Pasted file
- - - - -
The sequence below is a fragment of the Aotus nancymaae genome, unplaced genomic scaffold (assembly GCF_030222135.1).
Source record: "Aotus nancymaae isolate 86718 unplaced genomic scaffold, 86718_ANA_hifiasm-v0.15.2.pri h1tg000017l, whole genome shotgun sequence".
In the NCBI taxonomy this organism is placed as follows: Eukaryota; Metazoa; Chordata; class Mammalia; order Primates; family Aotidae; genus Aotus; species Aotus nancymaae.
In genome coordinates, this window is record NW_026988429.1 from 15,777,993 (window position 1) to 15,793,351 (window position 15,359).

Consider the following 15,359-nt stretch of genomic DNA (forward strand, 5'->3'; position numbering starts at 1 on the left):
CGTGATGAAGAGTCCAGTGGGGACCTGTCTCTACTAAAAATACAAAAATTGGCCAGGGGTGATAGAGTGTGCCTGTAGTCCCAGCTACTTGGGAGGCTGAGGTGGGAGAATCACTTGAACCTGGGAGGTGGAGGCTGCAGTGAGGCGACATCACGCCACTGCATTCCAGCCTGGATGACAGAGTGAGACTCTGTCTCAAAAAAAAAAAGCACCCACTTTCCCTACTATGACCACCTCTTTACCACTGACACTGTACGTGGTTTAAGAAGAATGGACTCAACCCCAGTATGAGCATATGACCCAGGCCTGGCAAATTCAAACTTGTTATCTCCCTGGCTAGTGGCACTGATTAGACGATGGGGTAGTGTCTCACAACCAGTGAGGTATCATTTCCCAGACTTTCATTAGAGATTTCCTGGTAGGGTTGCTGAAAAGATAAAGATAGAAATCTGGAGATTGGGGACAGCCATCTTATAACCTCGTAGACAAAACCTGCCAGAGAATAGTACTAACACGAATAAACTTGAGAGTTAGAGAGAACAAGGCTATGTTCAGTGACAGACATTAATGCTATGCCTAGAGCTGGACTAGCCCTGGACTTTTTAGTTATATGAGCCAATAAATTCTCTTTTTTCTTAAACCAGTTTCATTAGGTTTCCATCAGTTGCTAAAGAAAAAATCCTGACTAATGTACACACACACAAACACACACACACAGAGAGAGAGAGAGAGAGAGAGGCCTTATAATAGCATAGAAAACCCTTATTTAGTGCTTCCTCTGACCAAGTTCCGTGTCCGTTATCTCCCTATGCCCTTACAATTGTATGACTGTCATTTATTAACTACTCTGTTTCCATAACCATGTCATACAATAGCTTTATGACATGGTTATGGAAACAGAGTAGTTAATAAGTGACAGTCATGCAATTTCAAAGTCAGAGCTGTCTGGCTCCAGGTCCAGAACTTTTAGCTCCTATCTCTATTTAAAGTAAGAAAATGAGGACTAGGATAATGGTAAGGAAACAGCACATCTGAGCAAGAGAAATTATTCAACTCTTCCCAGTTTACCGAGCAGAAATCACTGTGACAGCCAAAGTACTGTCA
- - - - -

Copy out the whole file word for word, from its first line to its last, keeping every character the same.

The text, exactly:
The sequence below is a fragment of the Aotus nancymaae genome, unplaced genomic scaffold (assembly GCF_030222135.1).
Source record: "Aotus nancymaae isolate 86718 unplaced genomic scaffold, 86718_ANA_hifiasm-v0.15.2.pri h1tg000017l, whole genome shotgun sequence".
In the NCBI taxonomy this organism is placed as follows: Eukaryota; Metazoa; Chordata; class Mammalia; order Primates; family Aotidae; genus Aotus; species Aotus nancymaae.
In genome coordinates, this window is record NW_026988429.1 from 15,777,993 (window position 1) to 15,793,351 (window position 15,359).

Consider the following 15,359-nt stretch of genomic DNA (forward strand, 5'->3'; position numbering starts at 1 on the left):
CGTGATGAAGAGTCCAGTGGGGACCTGTCTCTACTAAAAATACAAAAATTGGCCAGGGGTGATAGAGTGTGCCTGTAGTCCCAGCTACTTGGGAGGCTGAGGTGGGAGAATCACTTGAACCTGGGAGGTGGAGGCTGCAGTGAGGCGACATCACGCCACTGCATTCCAGCCTGGATGACAGAGTGAGACTCTGTCTCAAAAAAAAAAAGCACCCACTTTCCCTACTATGACCACCTCTTTACCACTGACACTGTACGTGGTTTAAGAAGAATGGACTCAACCCCAGTATGAGCATATGACCCAGGCCTGGCAAATTCAAACTTGTTATCTCCCTGGCTAGTGGCACTGATTAGACGATGGGGTAGTGTCTCACAACCAGTGAGGTATCATTTCCCAGACTTTCATTAGAGATTTCCTGGTAGGGTTGCTGAAAAGATAAAGATAGAAATCTGGAGATTGGGGACAGCCATCTTATAACCTCGTAGACAAAACCTGCCAGAGAATAGTACTAACACGAATAAACTTGAGAGTTAGAGAGAACAAGGCTATGTTCAGTGACAGACATTAATGCTATGCCTAGAGCTGGACTAGCCCTGGACTTTTTAGTTATATGAGCCAATAAATTCTCTTTTTTCTTAAACCAGTTTCATTAGGTTTCCATCAGTTGCTAAAGAAAAAATCCTGACTAATGTACACACACACAAACACACACACACAGAGAGAGAGAGAGAGAGAGAGGCCTTATAATAGCATAGAAAACCCTTATTTAGTGCTTCCTCTGACCAAGTTCCGTGTCCGTTATCTCCCTATGCCCTTACAATTGTATGACTGTCATTTATTAACTACTCTGTTTCCATAACCATGTCATACAATAGCTTTATGACATGGTTATGGAAACAGAGTAGTTAATAAGTGACAGTCATGCAATTTCAAAGTCAGAGCTGTCTGGCTCCAGGTCCAGAACTTTTAGCTCCTATCTCTATTTAAAGTAAGAAAATGAGGACTAGGATAATGGTAAGGAAACAGCACATCTGAGCAAGAGAAATTATTCAACTCTTCCCAGTTTACCGAGCAGAAATCACTGTGACAGCCAAAGTACTGTCA